First, I find letters written to her mother. They start in 1924, when she is a student at Vassar, and continue to 1940: hundreds of letters from dozens of locations, as she moved from college student to working woman to young wife, supporting her husband in his new job and struggling to become pregnant. I find an illustrated chart of the zodiac, two concentric circles in which Grandma has written the names of the months and drawn the constellations. Typed inside the center circle is Isaac Watt’s 17th century mnemonic poem. I can hear her voice reciting:
The ram, the bull, the heavenly twins.
And next the crab, the lion shines,
The virgin and the scales,
The scorpion, archer, and the goat,
The man who holds the watering-pot,
And fish with glittering scales.
Standing with my son at Yosemite, I see that he is so ready to launch, to slip loose from the gravity of my parenting and my expectations. His writing for those applications will carry him someplace new, and I am wildly curious about it. But I will content myself with following along in his slipstream. I ask if he’ll at least please let us know where he plans to enroll, and he grins a bit and shrugs, noncommittal.
I remind myself that astronauts orbiting the moon can’t communicate with the Earth when they are on the far side; they have to trust that their radio signals will resume once the spacecraft circles back around. I have watched enough space movies with my kids to recognize the tamped-down, anxious energy of a control room full of rocket scientists watching the clock until their signal is restored. I have to pace myself. My communications freeze will last longer than a NASA engineer’s cigarette break. So, I am biding my time, trusting that if I keep quietly putting out my signal (beep . . . beep . . . beep), my teenager will circle back to me.
Home again, to console myself, I look back, into those boxes of Grandma’s papers. I tune in to this woman, finally, whom I took for granted during her lifetime. I find a letter from January 1925 when she, too, stood in a freezing cold meadow. A 22-year-old college student, she has gotten up at dawn and “dressed doubly in every particular: two shirts, three pairs of bloomers and knickers, two sweaters, two scarves, two pairs of wool stockings, two shoes and two galoshes – but only one hat!” to watch the solar eclipse. Her voice rings out, her words starlight, traveling to me across the years, losing none of their radiance as they do:
For an hour, eight to nine, we watched the growing eclipse through dark glasses and looked at crescent shaped shadows’ reflections. Only during the last few minutes did we notice the darkness around the hills in the distance – it seemed like twilight with a brighter light focused on us.
This lasted for 117 seconds and just as I was noticing Bailey’s beads, formed on the rim of the sun by the mountains of the moon, the dazzling sunlight suddenly shot through one little round hole – you could almost hear it fizz!
I think about her standing in that meadow, looking up at the eclipsing sun so carefully, and then taking the time to describe the experience to her mother: distant but connected. In other letters, she writes about her studies, her excitement at meeting the man who became my grandfather, her worries when he falls ill soon after their marriage, her painful miscarriage, and her joy, finally, in motherhood. I can tell she and her mother were close by the sheer number of letters, but also by their tone: newsy and intimate, without a whiff of obligation. A shadow darkens my thoughts—I will never receive such letters—and I shake it away. Different era, different person.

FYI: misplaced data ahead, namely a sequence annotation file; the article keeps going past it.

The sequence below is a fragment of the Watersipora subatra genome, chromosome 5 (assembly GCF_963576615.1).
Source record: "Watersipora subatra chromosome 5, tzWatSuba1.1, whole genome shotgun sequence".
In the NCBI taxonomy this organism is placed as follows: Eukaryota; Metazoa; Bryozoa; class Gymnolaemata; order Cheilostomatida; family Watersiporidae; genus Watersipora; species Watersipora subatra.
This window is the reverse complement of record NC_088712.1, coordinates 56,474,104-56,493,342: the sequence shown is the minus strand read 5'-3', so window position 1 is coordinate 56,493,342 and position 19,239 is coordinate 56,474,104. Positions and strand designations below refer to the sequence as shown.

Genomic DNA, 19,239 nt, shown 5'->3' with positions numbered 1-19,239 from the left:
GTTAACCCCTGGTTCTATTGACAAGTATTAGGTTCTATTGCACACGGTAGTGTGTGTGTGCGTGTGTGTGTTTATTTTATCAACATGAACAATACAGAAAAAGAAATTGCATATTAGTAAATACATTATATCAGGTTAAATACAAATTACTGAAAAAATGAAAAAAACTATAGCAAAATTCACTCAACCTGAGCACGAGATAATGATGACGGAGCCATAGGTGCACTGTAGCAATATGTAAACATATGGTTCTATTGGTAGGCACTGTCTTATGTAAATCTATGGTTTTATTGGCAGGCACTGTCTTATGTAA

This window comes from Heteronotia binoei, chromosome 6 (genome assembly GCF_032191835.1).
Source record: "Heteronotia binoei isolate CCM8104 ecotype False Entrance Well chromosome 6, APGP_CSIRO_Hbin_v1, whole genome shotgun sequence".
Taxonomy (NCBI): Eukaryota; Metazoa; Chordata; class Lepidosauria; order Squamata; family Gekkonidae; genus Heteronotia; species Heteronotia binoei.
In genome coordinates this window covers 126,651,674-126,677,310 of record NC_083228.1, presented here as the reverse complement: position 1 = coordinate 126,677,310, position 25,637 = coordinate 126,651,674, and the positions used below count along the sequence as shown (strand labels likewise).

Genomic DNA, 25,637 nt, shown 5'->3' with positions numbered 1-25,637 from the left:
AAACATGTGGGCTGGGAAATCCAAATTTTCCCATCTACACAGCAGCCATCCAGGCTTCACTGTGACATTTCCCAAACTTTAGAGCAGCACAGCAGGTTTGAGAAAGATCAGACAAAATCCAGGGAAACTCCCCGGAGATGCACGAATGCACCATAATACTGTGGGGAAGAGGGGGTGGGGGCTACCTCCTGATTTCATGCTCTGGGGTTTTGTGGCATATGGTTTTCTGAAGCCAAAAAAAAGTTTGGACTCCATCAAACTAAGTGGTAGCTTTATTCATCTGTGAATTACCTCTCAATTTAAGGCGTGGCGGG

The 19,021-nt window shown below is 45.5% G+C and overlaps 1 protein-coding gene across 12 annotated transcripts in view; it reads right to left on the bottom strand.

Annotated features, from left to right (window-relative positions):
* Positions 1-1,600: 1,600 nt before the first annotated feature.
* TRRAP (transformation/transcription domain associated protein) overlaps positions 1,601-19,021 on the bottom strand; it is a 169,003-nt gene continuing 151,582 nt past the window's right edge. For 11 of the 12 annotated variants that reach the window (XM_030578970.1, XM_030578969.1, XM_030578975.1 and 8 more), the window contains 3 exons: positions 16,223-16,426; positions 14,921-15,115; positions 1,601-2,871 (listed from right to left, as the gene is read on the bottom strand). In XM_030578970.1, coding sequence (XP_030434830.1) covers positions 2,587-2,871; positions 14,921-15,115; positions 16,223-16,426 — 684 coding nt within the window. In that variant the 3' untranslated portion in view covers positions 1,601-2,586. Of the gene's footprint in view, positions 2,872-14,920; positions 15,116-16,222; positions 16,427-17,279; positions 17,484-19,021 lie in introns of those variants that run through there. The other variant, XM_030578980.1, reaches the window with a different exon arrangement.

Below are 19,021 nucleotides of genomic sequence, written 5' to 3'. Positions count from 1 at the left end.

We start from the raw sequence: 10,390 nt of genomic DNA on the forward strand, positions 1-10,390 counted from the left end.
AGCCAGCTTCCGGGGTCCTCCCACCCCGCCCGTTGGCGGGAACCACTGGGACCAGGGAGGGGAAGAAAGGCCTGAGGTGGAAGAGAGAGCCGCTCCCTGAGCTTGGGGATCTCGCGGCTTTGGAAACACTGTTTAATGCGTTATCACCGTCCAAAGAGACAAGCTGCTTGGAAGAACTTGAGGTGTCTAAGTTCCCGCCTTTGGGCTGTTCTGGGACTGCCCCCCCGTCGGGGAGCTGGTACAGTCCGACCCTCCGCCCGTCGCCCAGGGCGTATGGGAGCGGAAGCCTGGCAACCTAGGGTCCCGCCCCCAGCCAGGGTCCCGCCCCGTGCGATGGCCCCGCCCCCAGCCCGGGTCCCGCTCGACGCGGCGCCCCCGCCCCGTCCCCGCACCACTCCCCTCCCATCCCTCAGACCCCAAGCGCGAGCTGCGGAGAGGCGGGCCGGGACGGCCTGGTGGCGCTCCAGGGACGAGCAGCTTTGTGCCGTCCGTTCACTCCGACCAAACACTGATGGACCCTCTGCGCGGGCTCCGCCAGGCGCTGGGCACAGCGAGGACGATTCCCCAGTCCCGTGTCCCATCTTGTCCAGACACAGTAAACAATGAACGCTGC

I don’t know yet where my son’s college application essays will lead him. Will they take him as far as my grandmother traveled, writing back to her mother from dozens of places over the years? Will he circle back? Will he signal to me?
That fall night in Yosemite, my son showed me how to set the phone camera for a long exposure, holding it still in the frozen meadow while the shutter opened and gathered all the light it could. Shivering made my pictures fuzzy, but his are crystal clear, the constellations like diamonds scattered across a deep velvet sky. It applies to more than pictures, this need to stay still, to not hover or flutter, so I can fill myself up and still somehow see him when he’s gone.
The year after we visited Lowell Observatory, our family took a trip to Cape Canaveral. We learned about the crawler-transporter, a vehicle bigger than a baseball field, that carries each rocket on a five-hour journey from the assembly building to the launch pad, on a road lined with Tennessee river rocks, chosen specifically because they don’t spark fire under the pressure of the heavy crawler. Naturalists walk ahead and alongside the crawler, moving turtles and other animals gently out of harm’s way.
Am I the transporter, slowly conveying my son to the launch pad? Am I the river rock that can withstand the pressure of his cool disregard? Or am I the naturalist clearing his path?
I see myself in all of them. And I try to see my son, as clearly as I can, launching.